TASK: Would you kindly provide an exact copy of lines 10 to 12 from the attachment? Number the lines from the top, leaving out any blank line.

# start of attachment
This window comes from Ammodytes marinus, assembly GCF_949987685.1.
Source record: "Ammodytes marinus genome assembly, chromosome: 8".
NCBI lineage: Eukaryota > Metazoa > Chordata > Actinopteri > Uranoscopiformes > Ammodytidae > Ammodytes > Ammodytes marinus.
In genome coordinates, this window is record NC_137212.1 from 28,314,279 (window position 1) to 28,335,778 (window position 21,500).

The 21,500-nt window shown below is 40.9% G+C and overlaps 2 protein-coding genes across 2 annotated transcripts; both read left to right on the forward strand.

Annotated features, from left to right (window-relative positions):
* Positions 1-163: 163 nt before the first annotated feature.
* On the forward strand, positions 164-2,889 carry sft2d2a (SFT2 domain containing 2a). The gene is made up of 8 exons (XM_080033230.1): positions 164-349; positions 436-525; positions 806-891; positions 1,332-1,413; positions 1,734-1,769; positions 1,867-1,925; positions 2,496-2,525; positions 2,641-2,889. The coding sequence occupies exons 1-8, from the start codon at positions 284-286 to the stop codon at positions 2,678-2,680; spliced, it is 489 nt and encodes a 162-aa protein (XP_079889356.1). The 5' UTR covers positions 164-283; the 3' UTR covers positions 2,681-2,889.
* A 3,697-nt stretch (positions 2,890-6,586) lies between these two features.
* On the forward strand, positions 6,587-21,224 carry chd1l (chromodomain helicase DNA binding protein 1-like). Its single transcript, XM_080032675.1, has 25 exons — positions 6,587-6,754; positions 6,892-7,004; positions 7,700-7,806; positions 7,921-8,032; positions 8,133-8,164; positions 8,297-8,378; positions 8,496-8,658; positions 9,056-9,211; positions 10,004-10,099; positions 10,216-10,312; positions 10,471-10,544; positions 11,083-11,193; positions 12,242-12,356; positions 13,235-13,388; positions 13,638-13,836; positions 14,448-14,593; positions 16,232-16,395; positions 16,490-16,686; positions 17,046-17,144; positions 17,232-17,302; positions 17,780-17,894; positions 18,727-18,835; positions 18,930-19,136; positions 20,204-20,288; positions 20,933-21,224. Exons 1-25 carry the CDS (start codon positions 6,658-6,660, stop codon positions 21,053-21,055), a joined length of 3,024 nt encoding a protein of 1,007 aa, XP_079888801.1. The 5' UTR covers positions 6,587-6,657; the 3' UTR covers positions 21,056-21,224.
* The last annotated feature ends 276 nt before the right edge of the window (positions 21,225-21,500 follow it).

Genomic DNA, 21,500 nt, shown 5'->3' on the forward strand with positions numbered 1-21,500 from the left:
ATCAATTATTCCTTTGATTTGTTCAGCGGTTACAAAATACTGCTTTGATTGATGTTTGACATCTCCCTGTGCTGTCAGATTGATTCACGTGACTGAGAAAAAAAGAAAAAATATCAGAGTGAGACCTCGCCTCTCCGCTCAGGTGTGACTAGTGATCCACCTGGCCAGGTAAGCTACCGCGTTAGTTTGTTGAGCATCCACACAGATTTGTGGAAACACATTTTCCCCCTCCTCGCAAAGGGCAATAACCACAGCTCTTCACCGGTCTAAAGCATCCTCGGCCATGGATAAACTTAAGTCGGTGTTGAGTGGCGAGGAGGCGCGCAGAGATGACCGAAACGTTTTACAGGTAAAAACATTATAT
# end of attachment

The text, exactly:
* On the forward strand, positions 6,587-21,224 carry chd1l (chromodomain helicase DNA binding protein 1-like). Its single transcript, XM_080032675.1, has 25 exons — positions 6,587-6,754; positions 6,892-7,004; positions 7,700-7,806; positions 7,921-8,032; positions 8,133-8,164; positions 8,297-8,378; positions 8,496-8,658; positions 9,056-9,211; positions 10,004-10,099; positions 10,216-10,312; positions 10,471-10,544; positions 11,083-11,193; positions 12,242-12,356; positions 13,235-13,388; positions 13,638-13,836; positions 14,448-14,593; positions 16,232-16,395; positions 16,490-16,686; positions 17,046-17,144; positions 17,232-17,302; positions 17,780-17,894; positions 18,727-18,835; positions 18,930-19,136; positions 20,204-20,288; positions 20,933-21,224. Exons 1-25 carry the CDS (start codon positions 6,658-6,660, stop codon positions 21,053-21,055), a joined length of 3,024 nt encoding a protein of 1,007 aa, XP_079888801.1. The 5' UTR covers positions 6,587-6,657; the 3' UTR covers positions 21,056-21,224.
* The last annotated feature ends 276 nt before the right edge of the window (positions 21,225-21,500 follow it).

Genomic DNA, 21,500 nt, shown 5'->3' on the forward strand with positions numbered 1-21,500 from the left: